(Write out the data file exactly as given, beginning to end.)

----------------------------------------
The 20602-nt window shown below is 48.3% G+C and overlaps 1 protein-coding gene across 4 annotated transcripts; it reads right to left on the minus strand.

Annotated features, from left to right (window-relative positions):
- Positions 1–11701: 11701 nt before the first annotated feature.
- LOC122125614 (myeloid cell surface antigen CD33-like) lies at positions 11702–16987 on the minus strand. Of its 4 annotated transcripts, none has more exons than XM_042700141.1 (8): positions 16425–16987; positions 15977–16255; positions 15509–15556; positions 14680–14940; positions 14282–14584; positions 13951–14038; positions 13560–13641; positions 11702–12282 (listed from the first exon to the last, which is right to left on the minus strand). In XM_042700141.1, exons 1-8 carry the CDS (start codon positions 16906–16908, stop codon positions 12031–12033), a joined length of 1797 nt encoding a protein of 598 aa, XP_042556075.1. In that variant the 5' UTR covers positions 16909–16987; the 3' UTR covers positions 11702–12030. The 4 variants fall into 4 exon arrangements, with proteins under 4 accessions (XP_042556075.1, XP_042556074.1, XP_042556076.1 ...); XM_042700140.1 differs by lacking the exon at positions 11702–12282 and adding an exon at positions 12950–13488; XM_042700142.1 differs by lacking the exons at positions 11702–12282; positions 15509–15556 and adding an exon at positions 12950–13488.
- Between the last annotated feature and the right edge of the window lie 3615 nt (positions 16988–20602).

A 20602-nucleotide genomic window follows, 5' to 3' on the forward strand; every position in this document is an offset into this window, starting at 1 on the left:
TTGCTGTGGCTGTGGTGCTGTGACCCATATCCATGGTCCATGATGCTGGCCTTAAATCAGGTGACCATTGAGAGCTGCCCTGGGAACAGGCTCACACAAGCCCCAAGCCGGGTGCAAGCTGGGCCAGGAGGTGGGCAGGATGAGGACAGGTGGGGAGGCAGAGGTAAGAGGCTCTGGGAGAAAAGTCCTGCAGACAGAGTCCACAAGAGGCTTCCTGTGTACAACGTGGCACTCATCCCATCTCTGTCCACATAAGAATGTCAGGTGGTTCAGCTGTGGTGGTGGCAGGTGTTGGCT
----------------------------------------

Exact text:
The 20602-nt window shown below is 48.3% G+C and overlaps 1 protein-coding gene across 4 annotated transcripts; it reads right to left on the minus strand.

Annotated features, from left to right (window-relative positions):
- Positions 1–11701: 11701 nt before the first annotated feature.
- LOC122125614 (myeloid cell surface antigen CD33-like) lies at positions 11702–16987 on the minus strand. Of its 4 annotated transcripts, none has more exons than XM_042700141.1 (8): positions 16425–16987; positions 15977–16255; positions 15509–15556; positions 14680–14940; positions 14282–14584; positions 13951–14038; positions 13560–13641; positions 11702–12282 (listed from the first exon to the last, which is right to left on the minus strand). In XM_042700141.1, exons 1-8 carry the CDS (start codon positions 16906–16908, stop codon positions 12031–12033), a joined length of 1797 nt encoding a protein of 598 aa, XP_042556075.1. In that variant the 5' UTR covers positions 16909–16987; the 3' UTR covers positions 11702–12030. The 4 variants fall into 4 exon arrangements, with proteins under 4 accessions (XP_042556075.1, XP_042556074.1, XP_042556076.1 ...); XM_042700140.1 differs by lacking the exon at positions 11702–12282 and adding an exon at positions 12950–13488; XM_042700142.1 differs by lacking the exons at positions 11702–12282; positions 15509–15556 and adding an exon at positions 12950–13488.
- Between the last annotated feature and the right edge of the window lie 3615 nt (positions 16988–20602).

A 20602-nucleotide genomic window follows, 5' to 3' on the forward strand; every position in this document is an offset into this window, starting at 1 on the left:
TTGCTGTGGCTGTGGTGCTGTGACCCATATCCATGGTCCATGATGCTGGCCTTAAATCAGGTGACCATTGAGAGCTGCCCTGGGAACAGGCTCACACAAGCCCCAAGCCGGGTGCAAGCTGGGCCAGGAGGTGGGCAGGATGAGGACAGGTGGGGAGGCAGAGGTAAGAGGCTCTGGGAGAAAAGTCCTGCAGACAGAGTCCACAAGAGGCTTCCTGTGTACAACGTGGCACTCATCCCATCTCTGTCCACATAAGAATGTCAGGTGGTTCAGCTGTGGTGGTGGCAGGTGTTGGCT